The grammar is, at points, questionable, indicating the statement required closer proofreading prior to being submitted.

UniAdmissions Overall Score:

★ ★ ★ ★ ★

This statement is very strong; it conveys a rare passion for the subject and, more importantly, a passion that has been actively pursued in the student’s own time. It could, however, benefit from a little more specificity regarding their thoughts on specific readings, and from reading less like a list of books and philosophers. Overall, the statement reads like an intriguing personal philosophical work.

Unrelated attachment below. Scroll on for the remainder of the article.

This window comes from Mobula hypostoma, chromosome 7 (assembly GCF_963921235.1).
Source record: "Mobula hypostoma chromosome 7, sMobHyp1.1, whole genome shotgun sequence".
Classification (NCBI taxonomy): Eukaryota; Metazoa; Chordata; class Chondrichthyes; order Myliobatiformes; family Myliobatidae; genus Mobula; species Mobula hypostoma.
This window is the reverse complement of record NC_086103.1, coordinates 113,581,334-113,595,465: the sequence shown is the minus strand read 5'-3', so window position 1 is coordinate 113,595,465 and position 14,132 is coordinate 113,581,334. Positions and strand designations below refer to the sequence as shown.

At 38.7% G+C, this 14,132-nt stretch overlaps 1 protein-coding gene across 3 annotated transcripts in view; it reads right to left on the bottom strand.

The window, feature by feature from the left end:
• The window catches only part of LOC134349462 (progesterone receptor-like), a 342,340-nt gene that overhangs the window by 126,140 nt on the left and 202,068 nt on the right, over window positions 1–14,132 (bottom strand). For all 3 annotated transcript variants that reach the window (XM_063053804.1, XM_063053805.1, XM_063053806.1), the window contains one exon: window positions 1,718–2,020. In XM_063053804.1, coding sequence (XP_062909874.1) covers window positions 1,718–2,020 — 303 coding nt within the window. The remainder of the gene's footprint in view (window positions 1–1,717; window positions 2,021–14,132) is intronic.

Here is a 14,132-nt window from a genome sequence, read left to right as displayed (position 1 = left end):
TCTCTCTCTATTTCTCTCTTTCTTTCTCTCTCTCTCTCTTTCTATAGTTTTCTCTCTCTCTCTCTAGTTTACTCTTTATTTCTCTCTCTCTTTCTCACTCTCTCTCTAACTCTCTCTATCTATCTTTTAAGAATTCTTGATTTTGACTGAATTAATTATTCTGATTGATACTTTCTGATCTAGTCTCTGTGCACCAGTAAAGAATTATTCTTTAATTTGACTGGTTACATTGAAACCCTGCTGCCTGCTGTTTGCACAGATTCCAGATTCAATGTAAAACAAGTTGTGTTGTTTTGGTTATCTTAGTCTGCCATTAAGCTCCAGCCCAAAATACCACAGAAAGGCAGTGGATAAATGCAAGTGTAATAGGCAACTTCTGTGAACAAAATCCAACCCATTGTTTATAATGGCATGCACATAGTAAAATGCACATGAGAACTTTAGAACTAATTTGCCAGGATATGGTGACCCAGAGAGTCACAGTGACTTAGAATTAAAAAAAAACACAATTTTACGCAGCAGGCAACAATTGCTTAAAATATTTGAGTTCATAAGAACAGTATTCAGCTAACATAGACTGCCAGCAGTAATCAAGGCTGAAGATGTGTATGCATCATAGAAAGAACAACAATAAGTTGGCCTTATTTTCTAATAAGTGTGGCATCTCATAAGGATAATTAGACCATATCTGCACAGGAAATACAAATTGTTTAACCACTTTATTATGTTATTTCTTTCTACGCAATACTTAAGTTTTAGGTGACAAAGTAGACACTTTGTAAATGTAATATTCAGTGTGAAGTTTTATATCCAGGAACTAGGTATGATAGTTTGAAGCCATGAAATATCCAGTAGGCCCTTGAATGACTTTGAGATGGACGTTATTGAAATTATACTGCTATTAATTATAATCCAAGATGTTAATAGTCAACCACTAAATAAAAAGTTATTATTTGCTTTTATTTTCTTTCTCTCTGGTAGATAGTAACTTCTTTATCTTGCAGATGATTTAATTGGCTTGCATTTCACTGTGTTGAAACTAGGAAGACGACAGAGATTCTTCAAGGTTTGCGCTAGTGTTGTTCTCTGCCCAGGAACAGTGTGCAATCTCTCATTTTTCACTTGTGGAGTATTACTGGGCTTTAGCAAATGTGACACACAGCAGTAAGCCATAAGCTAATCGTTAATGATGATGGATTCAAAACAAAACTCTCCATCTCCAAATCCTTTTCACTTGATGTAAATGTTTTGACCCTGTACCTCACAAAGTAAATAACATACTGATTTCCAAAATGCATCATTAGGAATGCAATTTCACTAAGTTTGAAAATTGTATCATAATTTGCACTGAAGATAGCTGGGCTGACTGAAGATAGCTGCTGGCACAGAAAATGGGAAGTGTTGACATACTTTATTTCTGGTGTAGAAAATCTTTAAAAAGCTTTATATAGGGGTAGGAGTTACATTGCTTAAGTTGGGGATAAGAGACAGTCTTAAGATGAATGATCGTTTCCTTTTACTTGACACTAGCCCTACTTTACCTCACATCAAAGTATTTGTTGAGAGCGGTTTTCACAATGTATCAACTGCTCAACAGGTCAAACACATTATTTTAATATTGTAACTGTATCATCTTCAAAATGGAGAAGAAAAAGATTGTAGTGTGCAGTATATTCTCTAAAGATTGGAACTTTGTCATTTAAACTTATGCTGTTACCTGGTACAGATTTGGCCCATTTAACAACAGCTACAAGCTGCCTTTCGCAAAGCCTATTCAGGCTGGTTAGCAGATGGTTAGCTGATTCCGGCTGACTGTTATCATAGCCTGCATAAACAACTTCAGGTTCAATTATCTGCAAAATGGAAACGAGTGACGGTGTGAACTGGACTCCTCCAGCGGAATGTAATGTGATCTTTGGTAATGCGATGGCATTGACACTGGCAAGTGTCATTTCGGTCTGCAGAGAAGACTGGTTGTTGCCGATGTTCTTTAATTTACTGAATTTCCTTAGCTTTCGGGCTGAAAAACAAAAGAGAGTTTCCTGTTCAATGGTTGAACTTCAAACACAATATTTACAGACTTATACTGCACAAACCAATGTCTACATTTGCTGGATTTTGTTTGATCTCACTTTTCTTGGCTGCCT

This Personal Statement for Philosophy is a great example of demonstrating passion which is vital to Admissions Tutors.

Remember, at Cambridge, these Admissions Tutors are often the people who will be teaching you for the next few years, so you need to appeal directly to them.

Our expert tutors are on hand to help you craft the perfect Personal Statement for your Cambridge Philosophy application.

With our Cambridge Philosophy Premium Programme, we help you craft the perfect Personal Statement, score highly on the PAA and teach you how to Interview effectively.

Discover our Cambridge Philosophy Premium Programme by clicking the button below to enrol and triple your chances of success.

Book An Expert Application Consultation